“When we funded them last year, they were at a scale where their reactive cell was smaller than my phone. By September, on my next visit, they were at a prototype scale that’s very equivalent to the one deployed” at the Port of Los Angeles, Wicks said. “They have a system and it works, but this is not a simple follow-up process. There are still some great technical challenges, which is what we’re funding from the DOE side, really focusing on those electrodes.”
“They have a very serious breakthrough, and I’m not going to minimize that it’s got technical challenges, but their approach is very interesting,” Wicks said.
Pulling CO2 Directly From The Air
Equatic is pursuing a very different tactic than the spate of companies working to perfect ways of removing CO2 from the atmosphere via “direct air capture” and then storing or sequestering the gas permanently. Zurich-based Climeworks, the early leader in direct air capture that has raised $810 million in funding, began operating the world’s first and largest facility to do that in Iceland in 2021. Many other companies, including GE, Occidental Petroleum and Los Angeles-based startup CarbonCapture, are readying their own direct air capture and sequestration projects that go into operation in the next few years.
A big challenge for that method, however, is ensuring that CO2 pulled from the air stays underground or in storage without leaking. Methods to pipe or transport large amounts of captured carbon also need to be developed. And unlike Equatic’s sea-based approach, it doesn’t make hydrogen as a byproduct.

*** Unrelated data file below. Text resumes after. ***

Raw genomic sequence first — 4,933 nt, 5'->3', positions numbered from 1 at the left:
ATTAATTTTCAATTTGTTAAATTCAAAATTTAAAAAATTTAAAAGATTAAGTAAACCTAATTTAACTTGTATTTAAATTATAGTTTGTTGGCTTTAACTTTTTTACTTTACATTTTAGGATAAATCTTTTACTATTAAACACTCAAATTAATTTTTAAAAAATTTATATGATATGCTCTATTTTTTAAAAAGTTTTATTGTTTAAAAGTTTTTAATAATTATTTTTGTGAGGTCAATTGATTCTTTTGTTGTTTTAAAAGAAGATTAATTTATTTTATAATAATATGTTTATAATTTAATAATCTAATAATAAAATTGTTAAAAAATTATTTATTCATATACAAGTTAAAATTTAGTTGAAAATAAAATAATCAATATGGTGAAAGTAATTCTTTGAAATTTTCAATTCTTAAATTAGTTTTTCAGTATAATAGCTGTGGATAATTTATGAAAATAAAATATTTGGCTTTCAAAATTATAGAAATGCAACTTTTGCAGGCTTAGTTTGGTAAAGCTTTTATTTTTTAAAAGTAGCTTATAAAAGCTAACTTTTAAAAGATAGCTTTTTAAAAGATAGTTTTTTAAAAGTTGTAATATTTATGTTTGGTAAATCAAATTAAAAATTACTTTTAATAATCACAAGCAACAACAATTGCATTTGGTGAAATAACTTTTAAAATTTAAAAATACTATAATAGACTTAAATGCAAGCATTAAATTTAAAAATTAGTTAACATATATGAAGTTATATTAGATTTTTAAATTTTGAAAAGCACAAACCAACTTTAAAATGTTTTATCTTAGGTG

“I’m clear-eyed about the risks, but in Gaurav we trust.”
Similarly, Climeworks’ business model is based on selling carbon credits to companies including Microsoft, Swiss Re, UBS, Shopify, Stripe and Zendesk. The company said in an email that it intends to reach a “megaton capacity” of carbon removal by 2030 and “gigaton capacity” by 2050.
As it scales up, the company estimates it can eventually lower the cost of CO2 capture and sequestration to about $200/ton. By comparison, the U.S. Energy Department set a target of $100/metric ton for companies participating in its Carbon Shot Negative initiative. That’s also the cost Sant believes Equatic will hit when it begins commercial operations late this decade.
Equatic’s Corsini thinks the company’s approach has two key advantages over direct air capture: It eliminates the need to figure out how and where to store captured carbon and it produces high-value hydrogen. “This method locks it away while capturing it in one step. That’s the elegance of it,” he said.
With Sant’s science and Equatic’s backers, the company is poised to shake up the carbon capture industry, and the stakes couldn’t be higher.
“The world’s not going to be getting off of hydrocarbons or fossil fuels certainly within my lifetime. We’re going to be reliant on technological innovation to help us get to our net-zero goals—assuming they’re even realistic,” ICM advisor Feller said. “I’m clear-eyed about the risks, but in Gaurav we trust.”